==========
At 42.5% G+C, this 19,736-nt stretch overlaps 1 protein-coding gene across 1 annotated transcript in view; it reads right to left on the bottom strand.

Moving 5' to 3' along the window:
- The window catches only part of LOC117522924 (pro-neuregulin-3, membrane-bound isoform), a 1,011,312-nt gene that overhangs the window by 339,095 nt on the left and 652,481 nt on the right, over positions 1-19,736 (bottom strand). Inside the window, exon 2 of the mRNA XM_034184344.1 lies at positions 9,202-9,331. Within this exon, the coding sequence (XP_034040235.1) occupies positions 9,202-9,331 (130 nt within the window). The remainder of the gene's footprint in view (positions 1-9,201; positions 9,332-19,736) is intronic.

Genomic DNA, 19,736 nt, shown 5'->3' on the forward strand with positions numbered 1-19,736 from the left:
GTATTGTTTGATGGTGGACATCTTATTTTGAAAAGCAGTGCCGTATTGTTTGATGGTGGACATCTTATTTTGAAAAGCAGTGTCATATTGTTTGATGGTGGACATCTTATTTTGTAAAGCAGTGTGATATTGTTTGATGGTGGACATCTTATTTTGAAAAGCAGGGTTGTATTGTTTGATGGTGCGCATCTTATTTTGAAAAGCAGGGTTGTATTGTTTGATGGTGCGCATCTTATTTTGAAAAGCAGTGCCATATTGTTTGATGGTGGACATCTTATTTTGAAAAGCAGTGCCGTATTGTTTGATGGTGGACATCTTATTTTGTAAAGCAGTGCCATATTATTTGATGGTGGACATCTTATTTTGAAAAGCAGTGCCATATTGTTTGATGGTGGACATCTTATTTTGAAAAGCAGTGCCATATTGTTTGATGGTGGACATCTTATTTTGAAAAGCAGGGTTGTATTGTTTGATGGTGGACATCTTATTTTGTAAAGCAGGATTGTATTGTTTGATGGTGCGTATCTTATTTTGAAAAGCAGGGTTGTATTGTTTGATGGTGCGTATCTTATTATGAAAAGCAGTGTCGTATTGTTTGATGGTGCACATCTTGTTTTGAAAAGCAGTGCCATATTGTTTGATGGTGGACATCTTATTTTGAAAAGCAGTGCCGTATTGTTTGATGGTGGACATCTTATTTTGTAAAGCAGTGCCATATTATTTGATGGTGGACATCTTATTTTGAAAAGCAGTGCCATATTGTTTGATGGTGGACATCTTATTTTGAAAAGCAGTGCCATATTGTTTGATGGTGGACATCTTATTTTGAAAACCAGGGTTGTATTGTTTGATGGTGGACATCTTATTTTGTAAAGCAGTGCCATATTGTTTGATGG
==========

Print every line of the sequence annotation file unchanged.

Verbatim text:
At 42.5% G+C, this 19,736-nt stretch overlaps 1 protein-coding gene across 1 annotated transcript in view; it reads right to left on the bottom strand.

Moving 5' to 3' along the window:
- The window catches only part of LOC117522924 (pro-neuregulin-3, membrane-bound isoform), a 1,011,312-nt gene that overhangs the window by 339,095 nt on the left and 652,481 nt on the right, over positions 1-19,736 (bottom strand). Inside the window, exon 2 of the mRNA XM_034184344.1 lies at positions 9,202-9,331. Within this exon, the coding sequence (XP_034040235.1) occupies positions 9,202-9,331 (130 nt within the window). The remainder of the gene's footprint in view (positions 1-9,201; positions 9,332-19,736) is intronic.

Genomic DNA, 19,736 nt, shown 5'->3' on the forward strand with positions numbered 1-19,736 from the left:
GTATTGTTTGATGGTGGACATCTTATTTTGAAAAGCAGTGCCGTATTGTTTGATGGTGGACATCTTATTTTGAAAAGCAGTGTCATATTGTTTGATGGTGGACATCTTATTTTGTAAAGCAGTGTGATATTGTTTGATGGTGGACATCTTATTTTGAAAAGCAGGGTTGTATTGTTTGATGGTGCGCATCTTATTTTGAAAAGCAGGGTTGTATTGTTTGATGGTGCGCATCTTATTTTGAAAAGCAGTGCCATATTGTTTGATGGTGGACATCTTATTTTGAAAAGCAGTGCCGTATTGTTTGATGGTGGACATCTTATTTTGTAAAGCAGTGCCATATTATTTGATGGTGGACATCTTATTTTGAAAAGCAGTGCCATATTGTTTGATGGTGGACATCTTATTTTGAAAAGCAGTGCCATATTGTTTGATGGTGGACATCTTATTTTGAAAAGCAGGGTTGTATTGTTTGATGGTGGACATCTTATTTTGTAAAGCAGGATTGTATTGTTTGATGGTGCGTATCTTATTTTGAAAAGCAGGGTTGTATTGTTTGATGGTGCGTATCTTATTATGAAAAGCAGTGTCGTATTGTTTGATGGTGCACATCTTGTTTTGAAAAGCAGTGCCATATTGTTTGATGGTGGACATCTTATTTTGAAAAGCAGTGCCGTATTGTTTGATGGTGGACATCTTATTTTGTAAAGCAGTGCCATATTATTTGATGGTGGACATCTTATTTTGAAAAGCAGTGCCATATTGTTTGATGGTGGACATCTTATTTTGAAAAGCAGTGCCATATTGTTTGATGGTGGACATCTTATTTTGAAAACCAGGGTTGTATTGTTTGATGGTGGACATCTTATTTTGTAAAGCAGTGCCATATTGTTTGATGG